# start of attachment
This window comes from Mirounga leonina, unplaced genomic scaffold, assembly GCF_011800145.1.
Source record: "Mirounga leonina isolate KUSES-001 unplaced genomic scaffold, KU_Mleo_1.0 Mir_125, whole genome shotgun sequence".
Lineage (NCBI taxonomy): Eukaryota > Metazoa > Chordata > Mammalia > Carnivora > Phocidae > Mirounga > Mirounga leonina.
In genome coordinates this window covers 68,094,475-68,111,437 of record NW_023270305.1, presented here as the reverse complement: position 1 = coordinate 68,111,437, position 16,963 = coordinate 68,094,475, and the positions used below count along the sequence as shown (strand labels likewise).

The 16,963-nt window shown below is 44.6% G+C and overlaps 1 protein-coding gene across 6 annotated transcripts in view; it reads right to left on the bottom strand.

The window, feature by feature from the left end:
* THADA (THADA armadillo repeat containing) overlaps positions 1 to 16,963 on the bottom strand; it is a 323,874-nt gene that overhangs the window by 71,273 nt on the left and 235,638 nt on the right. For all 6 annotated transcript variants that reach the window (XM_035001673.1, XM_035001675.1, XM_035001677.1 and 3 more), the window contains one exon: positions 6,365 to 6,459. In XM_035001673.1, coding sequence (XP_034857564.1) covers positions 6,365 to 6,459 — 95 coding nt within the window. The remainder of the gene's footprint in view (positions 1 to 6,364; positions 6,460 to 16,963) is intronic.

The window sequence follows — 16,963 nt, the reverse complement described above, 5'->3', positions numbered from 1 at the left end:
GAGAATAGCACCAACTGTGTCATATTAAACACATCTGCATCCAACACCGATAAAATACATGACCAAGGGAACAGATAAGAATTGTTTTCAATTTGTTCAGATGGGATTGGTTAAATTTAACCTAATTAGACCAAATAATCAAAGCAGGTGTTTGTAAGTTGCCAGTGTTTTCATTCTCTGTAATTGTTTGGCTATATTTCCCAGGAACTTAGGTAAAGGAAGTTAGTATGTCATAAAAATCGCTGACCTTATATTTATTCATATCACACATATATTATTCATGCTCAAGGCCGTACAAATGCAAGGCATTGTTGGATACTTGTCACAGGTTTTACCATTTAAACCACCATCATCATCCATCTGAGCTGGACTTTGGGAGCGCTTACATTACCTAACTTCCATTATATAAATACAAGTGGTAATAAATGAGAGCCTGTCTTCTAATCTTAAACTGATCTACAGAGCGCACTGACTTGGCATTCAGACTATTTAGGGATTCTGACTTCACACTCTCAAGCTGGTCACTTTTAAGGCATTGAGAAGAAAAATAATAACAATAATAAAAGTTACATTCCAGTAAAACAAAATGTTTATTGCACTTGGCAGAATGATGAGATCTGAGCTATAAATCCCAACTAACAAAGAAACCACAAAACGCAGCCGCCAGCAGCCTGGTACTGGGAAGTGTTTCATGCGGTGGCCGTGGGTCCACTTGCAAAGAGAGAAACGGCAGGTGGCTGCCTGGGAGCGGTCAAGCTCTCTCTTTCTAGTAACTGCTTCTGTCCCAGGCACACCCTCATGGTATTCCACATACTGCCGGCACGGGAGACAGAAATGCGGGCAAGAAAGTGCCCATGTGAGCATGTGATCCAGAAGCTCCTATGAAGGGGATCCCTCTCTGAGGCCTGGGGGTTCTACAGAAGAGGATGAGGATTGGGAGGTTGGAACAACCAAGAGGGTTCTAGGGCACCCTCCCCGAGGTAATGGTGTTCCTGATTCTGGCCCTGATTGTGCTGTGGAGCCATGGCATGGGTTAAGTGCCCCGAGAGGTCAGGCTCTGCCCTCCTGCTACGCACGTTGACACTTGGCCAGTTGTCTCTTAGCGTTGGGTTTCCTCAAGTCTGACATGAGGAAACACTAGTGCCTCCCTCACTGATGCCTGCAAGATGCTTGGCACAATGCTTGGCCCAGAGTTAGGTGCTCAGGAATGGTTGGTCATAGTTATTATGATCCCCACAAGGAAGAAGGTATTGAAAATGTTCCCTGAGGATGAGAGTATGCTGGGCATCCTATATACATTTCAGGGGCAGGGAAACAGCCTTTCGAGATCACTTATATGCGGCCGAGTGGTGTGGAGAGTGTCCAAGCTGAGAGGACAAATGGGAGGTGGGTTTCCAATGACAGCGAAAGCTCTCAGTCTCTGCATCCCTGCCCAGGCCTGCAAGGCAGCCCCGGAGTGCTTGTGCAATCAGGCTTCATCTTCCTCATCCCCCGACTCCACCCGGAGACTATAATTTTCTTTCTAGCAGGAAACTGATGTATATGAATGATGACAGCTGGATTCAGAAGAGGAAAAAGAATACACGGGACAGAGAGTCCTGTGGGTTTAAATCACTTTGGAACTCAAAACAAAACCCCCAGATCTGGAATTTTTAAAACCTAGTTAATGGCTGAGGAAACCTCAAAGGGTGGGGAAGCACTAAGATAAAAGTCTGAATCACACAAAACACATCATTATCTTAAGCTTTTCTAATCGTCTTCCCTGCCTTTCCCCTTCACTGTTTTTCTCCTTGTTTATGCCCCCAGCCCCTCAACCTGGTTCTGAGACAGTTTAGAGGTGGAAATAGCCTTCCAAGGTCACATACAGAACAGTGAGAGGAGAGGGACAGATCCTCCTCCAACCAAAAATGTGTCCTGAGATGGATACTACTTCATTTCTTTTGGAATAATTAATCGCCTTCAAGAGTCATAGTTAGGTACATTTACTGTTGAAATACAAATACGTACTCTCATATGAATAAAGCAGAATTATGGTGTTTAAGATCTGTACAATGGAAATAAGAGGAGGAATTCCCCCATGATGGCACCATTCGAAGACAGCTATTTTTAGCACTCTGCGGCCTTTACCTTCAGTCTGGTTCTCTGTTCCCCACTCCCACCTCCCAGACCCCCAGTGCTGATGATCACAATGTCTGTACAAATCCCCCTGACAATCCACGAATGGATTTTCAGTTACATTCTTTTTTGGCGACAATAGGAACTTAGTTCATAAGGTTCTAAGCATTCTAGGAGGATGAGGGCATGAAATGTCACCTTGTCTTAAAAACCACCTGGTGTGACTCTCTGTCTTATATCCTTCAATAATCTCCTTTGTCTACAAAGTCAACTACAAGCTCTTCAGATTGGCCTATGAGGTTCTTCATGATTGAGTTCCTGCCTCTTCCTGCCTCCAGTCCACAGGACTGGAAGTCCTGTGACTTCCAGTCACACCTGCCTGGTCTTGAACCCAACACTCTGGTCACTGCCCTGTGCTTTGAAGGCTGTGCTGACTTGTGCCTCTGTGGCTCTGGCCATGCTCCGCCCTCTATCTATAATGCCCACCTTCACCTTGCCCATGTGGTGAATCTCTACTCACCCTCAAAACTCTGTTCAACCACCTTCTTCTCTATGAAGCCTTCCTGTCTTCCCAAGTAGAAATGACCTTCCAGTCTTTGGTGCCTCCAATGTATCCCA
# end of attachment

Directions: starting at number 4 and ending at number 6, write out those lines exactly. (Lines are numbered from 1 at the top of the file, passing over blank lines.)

In genome coordinates this window covers 68,094,475-68,111,437 of record NW_023270305.1, presented here as the reverse complement: position 1 = coordinate 68,111,437, position 16,963 = coordinate 68,094,475, and the positions used below count along the sequence as shown (strand labels likewise).

The 16,963-nt window shown below is 44.6% G+C and overlaps 1 protein-coding gene across 6 annotated transcripts in view; it reads right to left on the bottom strand.

The window, feature by feature from the left end: